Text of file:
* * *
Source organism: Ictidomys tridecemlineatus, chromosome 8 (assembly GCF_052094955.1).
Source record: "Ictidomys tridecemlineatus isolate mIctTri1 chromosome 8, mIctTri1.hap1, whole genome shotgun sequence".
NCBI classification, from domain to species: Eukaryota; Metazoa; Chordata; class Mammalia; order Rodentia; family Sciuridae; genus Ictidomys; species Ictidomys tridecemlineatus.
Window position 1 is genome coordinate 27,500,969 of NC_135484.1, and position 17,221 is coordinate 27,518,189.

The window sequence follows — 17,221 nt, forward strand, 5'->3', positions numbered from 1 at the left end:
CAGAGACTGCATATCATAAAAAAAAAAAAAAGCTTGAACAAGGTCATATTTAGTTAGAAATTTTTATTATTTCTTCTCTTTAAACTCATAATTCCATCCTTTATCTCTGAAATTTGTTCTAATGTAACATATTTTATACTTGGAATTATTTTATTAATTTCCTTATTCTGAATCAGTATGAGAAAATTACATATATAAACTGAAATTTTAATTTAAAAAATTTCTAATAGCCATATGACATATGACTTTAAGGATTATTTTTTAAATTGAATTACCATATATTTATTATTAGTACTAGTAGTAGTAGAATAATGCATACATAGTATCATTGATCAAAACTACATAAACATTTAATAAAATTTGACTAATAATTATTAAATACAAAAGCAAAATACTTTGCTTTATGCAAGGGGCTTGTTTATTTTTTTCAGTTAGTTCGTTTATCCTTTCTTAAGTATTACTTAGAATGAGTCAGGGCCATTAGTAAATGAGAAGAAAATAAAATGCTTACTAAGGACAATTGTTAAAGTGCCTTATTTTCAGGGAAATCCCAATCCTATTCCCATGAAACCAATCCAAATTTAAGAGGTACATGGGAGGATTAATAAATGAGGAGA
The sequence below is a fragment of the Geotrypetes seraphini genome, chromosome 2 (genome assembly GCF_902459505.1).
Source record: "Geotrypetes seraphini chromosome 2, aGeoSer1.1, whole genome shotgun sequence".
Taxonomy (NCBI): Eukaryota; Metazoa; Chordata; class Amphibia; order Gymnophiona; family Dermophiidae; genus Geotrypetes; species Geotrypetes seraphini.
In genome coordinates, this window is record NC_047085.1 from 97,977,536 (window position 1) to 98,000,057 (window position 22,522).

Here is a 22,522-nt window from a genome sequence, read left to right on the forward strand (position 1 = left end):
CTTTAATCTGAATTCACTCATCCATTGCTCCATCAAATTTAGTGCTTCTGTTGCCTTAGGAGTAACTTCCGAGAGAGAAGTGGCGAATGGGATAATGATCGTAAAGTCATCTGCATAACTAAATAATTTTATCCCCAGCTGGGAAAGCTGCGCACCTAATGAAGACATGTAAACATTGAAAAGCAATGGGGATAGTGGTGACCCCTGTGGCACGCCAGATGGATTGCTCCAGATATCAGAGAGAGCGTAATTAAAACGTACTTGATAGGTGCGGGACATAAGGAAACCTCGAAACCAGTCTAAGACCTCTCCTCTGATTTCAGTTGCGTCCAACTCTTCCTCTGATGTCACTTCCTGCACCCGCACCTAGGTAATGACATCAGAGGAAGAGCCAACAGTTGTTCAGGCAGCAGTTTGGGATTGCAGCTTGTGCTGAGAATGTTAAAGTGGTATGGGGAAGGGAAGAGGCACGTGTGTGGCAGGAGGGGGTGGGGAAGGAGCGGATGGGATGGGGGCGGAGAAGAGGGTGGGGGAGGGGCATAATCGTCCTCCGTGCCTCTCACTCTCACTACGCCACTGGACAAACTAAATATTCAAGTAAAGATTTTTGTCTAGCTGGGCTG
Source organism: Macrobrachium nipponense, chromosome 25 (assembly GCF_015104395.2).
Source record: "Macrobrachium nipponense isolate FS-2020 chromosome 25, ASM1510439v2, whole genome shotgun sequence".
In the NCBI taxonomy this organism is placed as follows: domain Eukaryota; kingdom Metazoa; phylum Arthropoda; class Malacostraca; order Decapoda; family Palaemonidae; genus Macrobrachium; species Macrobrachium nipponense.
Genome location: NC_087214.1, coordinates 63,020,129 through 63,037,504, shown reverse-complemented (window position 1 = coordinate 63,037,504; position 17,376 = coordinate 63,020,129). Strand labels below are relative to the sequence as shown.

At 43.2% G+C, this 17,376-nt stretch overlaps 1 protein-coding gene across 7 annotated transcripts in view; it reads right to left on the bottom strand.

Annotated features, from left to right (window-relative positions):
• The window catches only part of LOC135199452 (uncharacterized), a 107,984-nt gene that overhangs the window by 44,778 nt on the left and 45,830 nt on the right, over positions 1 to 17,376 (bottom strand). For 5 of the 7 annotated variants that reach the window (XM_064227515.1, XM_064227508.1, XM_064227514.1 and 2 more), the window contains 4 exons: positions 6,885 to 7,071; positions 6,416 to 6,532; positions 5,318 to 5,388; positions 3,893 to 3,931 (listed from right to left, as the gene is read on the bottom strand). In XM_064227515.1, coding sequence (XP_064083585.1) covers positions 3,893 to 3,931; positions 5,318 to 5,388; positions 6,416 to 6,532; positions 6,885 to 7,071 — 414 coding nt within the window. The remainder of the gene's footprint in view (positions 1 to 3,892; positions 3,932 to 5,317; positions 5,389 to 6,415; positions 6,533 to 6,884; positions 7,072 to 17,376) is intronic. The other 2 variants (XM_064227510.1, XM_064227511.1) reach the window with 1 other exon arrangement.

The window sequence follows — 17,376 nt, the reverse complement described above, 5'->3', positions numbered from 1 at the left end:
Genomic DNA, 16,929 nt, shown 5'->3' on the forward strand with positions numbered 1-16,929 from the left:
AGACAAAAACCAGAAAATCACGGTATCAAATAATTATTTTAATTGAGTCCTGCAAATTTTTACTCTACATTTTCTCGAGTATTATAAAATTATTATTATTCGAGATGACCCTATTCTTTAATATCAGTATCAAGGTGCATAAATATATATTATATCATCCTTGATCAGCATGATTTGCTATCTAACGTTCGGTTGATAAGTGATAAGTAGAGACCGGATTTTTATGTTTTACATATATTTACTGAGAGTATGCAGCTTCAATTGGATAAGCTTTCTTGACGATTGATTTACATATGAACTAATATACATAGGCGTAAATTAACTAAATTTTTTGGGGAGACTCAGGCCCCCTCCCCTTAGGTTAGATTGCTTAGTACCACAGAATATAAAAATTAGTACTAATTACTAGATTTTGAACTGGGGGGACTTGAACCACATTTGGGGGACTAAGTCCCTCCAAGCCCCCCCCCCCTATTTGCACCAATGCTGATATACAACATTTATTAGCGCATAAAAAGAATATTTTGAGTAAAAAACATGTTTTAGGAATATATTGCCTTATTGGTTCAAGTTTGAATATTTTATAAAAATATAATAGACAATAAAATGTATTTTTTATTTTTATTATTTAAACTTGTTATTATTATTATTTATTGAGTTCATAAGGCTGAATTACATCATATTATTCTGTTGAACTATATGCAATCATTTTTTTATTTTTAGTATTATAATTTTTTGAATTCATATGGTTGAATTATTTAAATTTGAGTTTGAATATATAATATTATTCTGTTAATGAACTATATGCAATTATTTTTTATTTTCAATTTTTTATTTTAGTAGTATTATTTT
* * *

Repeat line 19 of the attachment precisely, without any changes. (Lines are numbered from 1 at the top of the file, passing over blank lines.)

• The window catches only part of LOC135199452 (uncharacterized), a 107,984-nt gene that overhangs the window by 44,778 nt on the left and 45,830 nt on the right, over positions 1 to 17,376 (bottom strand). For 5 of the 7 annotated variants that reach the window (XM_064227515.1, XM_064227508.1, XM_064227514.1 and 2 more), the window contains 4 exons: positions 6,885 to 7,071; positions 6,416 to 6,532; positions 5,318 to 5,388; positions 3,893 to 3,931 (listed from right to left, as the gene is read on the bottom strand). In XM_064227515.1, coding sequence (XP_064083585.1) covers positions 3,893 to 3,931; positions 5,318 to 5,388; positions 6,416 to 6,532; positions 6,885 to 7,071 — 414 coding nt within the window. The remainder of the gene's footprint in view (positions 1 to 3,892; positions 3,932 to 5,317; positions 5,389 to 6,415; positions 6,533 to 6,884; positions 7,072 to 17,376) is intronic. The other 2 variants (XM_064227510.1, XM_064227511.1) reach the window with 1 other exon arrangement.